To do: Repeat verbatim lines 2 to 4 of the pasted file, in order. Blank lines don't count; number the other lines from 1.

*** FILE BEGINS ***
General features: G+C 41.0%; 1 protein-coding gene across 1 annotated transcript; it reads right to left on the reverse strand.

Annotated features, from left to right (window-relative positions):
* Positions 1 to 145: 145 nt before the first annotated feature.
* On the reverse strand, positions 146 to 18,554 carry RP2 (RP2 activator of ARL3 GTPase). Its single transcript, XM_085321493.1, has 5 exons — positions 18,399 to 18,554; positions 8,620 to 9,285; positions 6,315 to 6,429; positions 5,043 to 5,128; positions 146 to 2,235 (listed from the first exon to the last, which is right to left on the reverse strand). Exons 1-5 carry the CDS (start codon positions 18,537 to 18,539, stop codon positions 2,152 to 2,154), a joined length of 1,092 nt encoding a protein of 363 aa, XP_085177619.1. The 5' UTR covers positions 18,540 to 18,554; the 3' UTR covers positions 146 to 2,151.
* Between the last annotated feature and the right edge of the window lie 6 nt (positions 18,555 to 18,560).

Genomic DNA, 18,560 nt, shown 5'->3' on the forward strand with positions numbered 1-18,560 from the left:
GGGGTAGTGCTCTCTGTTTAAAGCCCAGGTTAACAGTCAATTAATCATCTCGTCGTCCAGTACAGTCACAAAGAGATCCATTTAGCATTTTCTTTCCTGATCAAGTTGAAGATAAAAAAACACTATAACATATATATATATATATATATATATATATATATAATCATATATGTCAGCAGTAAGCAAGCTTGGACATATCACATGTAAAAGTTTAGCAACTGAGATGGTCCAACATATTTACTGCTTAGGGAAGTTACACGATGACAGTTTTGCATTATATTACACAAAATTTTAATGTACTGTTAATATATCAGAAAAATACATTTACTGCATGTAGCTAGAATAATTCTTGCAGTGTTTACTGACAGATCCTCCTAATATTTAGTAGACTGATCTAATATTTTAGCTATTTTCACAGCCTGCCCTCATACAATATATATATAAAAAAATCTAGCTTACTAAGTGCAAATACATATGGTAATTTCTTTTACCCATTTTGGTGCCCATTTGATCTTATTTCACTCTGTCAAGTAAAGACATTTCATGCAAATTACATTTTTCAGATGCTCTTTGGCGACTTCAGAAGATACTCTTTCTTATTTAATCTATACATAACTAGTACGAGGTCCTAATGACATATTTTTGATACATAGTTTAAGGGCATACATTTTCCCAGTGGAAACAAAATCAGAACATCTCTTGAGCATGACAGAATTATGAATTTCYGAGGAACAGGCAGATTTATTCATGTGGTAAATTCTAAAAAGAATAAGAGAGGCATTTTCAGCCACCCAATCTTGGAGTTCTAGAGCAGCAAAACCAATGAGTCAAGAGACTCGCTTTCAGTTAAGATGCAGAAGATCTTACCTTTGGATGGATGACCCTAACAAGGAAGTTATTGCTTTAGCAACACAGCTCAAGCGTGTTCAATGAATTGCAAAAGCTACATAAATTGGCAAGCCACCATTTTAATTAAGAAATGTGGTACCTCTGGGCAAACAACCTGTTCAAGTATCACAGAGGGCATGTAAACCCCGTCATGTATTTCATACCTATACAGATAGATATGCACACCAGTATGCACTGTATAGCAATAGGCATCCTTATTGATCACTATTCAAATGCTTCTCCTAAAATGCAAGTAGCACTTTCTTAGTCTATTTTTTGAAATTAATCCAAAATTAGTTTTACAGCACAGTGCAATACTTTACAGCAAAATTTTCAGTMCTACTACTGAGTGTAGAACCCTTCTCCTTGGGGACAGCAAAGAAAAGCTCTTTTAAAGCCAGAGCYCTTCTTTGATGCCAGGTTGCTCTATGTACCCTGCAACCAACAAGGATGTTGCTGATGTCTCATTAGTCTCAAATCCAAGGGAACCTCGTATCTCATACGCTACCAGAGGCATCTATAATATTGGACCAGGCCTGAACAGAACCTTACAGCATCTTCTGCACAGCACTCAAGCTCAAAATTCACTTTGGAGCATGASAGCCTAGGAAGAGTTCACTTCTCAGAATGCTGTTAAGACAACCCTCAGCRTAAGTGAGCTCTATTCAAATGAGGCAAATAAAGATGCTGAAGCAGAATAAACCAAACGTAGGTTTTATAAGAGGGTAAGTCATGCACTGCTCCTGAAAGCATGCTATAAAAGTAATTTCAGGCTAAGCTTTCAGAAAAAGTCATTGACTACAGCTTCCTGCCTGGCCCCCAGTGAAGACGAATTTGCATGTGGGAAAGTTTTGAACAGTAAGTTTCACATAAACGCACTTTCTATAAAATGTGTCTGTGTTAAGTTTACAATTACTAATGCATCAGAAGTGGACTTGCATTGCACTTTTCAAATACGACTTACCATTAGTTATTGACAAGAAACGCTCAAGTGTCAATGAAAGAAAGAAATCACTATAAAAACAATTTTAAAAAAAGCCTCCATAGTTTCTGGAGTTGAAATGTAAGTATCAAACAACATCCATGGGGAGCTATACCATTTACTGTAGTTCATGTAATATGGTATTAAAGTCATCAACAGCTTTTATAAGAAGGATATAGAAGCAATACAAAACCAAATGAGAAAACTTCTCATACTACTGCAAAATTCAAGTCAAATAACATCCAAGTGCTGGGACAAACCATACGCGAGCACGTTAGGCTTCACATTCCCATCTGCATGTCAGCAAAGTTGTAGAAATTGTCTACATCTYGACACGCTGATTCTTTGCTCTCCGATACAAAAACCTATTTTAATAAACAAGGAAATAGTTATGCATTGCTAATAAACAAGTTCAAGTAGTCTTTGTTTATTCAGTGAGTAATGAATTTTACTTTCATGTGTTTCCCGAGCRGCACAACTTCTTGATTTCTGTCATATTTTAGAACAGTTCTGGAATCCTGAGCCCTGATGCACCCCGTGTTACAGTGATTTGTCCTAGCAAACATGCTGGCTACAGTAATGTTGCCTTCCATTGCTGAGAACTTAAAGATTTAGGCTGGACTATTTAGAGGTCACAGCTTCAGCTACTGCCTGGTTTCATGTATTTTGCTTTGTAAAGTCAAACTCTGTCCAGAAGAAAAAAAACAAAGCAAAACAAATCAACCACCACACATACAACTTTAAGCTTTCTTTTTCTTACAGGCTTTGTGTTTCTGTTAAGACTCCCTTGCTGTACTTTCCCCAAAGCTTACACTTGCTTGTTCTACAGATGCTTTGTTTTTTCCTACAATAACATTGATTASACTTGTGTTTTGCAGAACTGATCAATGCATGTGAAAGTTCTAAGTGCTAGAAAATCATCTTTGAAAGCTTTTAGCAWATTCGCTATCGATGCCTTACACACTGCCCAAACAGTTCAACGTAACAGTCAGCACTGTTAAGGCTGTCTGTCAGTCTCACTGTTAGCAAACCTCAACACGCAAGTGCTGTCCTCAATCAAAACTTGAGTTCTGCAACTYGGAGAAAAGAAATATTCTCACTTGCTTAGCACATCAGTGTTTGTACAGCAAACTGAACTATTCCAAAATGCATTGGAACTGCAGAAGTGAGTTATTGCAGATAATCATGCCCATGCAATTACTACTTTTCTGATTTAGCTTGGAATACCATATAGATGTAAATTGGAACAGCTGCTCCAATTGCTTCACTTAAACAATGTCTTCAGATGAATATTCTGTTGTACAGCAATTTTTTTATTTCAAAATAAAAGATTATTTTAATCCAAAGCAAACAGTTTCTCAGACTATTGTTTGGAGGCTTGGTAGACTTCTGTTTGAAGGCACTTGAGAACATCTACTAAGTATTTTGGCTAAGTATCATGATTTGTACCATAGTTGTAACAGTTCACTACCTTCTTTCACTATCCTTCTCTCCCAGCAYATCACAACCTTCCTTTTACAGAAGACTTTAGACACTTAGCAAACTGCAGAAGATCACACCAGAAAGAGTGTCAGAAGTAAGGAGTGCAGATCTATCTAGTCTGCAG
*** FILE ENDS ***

Annotated features, from left to right (window-relative positions):
* Positions 1 to 145: 145 nt before the first annotated feature.
* On the reverse strand, positions 146 to 18,554 carry RP2 (RP2 activator of ARL3 GTPase). Its single transcript, XM_085321493.1, has 5 exons — positions 18,399 to 18,554; positions 8,620 to 9,285; positions 6,315 to 6,429; positions 5,043 to 5,128; positions 146 to 2,235 (listed from the first exon to the last, which is right to left on the reverse strand). Exons 1-5 carry the CDS (start codon positions 18,537 to 18,539, stop codon positions 2,152 to 2,154), a joined length of 1,092 nt encoding a protein of 363 aa, XP_085177619.1. The 5' UTR covers positions 18,540 to 18,554; the 3' UTR covers positions 146 to 2,151.